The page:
Bill on Bankruptcy: Trustees Sleep Easy after High Court Ruling

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May 15 (Bloomberg Law) -- Trustees of all types are sleeping easier, knowing that their liabilities for theft by a co-trustee is a debt that can be wiped out in bankruptcy as a result of a unanimous Supreme Court decision discussed by Bloomberg Law's Lee Pacchia and Bloomberg News bankruptcy columnist Bill Rochelle on their video. The week's most important decision in the lower courts came from Cecelia Morris, the Chief Bankruptcy Judge in southern New York, who ruled that parties in a lawsuit can't make settlements secret by See more +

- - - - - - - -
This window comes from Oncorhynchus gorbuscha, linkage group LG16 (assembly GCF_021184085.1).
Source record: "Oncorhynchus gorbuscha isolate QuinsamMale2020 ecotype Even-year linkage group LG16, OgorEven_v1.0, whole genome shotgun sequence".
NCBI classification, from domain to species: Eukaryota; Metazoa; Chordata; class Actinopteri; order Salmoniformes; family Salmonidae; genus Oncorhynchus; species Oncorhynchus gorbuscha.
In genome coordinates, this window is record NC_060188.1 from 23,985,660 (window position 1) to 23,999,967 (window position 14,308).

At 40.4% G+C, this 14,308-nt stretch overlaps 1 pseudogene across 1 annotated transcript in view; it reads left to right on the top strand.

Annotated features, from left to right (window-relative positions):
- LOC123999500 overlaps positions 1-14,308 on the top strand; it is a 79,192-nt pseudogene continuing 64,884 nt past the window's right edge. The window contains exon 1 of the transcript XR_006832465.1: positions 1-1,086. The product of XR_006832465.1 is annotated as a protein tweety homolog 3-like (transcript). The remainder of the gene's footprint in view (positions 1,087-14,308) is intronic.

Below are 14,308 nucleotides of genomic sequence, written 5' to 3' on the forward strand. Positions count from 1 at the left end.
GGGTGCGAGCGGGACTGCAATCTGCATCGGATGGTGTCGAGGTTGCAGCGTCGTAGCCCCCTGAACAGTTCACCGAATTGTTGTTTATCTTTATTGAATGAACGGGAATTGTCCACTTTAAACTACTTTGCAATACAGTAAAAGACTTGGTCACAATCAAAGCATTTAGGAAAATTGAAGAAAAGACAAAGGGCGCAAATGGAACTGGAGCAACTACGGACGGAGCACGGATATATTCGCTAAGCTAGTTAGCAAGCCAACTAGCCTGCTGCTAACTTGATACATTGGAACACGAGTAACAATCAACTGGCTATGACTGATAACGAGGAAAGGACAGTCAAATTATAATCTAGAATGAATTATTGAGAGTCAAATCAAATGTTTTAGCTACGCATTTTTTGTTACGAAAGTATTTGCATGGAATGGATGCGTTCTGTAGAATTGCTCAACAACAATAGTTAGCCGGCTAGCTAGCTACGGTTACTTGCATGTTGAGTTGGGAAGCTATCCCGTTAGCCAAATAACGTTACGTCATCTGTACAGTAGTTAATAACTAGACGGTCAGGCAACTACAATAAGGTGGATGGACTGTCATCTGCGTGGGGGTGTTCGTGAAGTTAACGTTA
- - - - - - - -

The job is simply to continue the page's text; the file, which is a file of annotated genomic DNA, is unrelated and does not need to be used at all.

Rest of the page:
May 15 (Bloomberg Law) -- Trustees of all types are sleeping easier, knowing that their liabilities for theft by a co-trustee is a debt that can be wiped out in bankruptcy as a result of a unanimous Supreme Court decision discussed by Bloomberg Law's Lee Pacchia and Bloomberg News bankruptcy columnist Bill Rochelle on their video. The week's most important decision in the lower courts came from Cecelia Morris, the Chief Bankruptcy Judge in southern New York, who ruled that parties in a lawsuit can't make settlements secret by saying, "no seal, no deal." Bankruptcy Judge Marvin Isgur in Houston may have ended a bankruptcy trustee's career by removing him from a case where he charged a bankrupt estate $3,500 for a long weekend in New Orleans in connection with an argument in the Court of Appeals. The last item on the video is a decision from the U.S. Court of Appeals in Richmond on an issue that may eventually find its way to the U.S. Supreme Court. The Richmond court found a loophole where an individual can file Chapter 7 and Chapter 13 petitions one after another, in the process stripping off lower-ranking home mortgages that can't be shed in Chapter 7 alone. See less -

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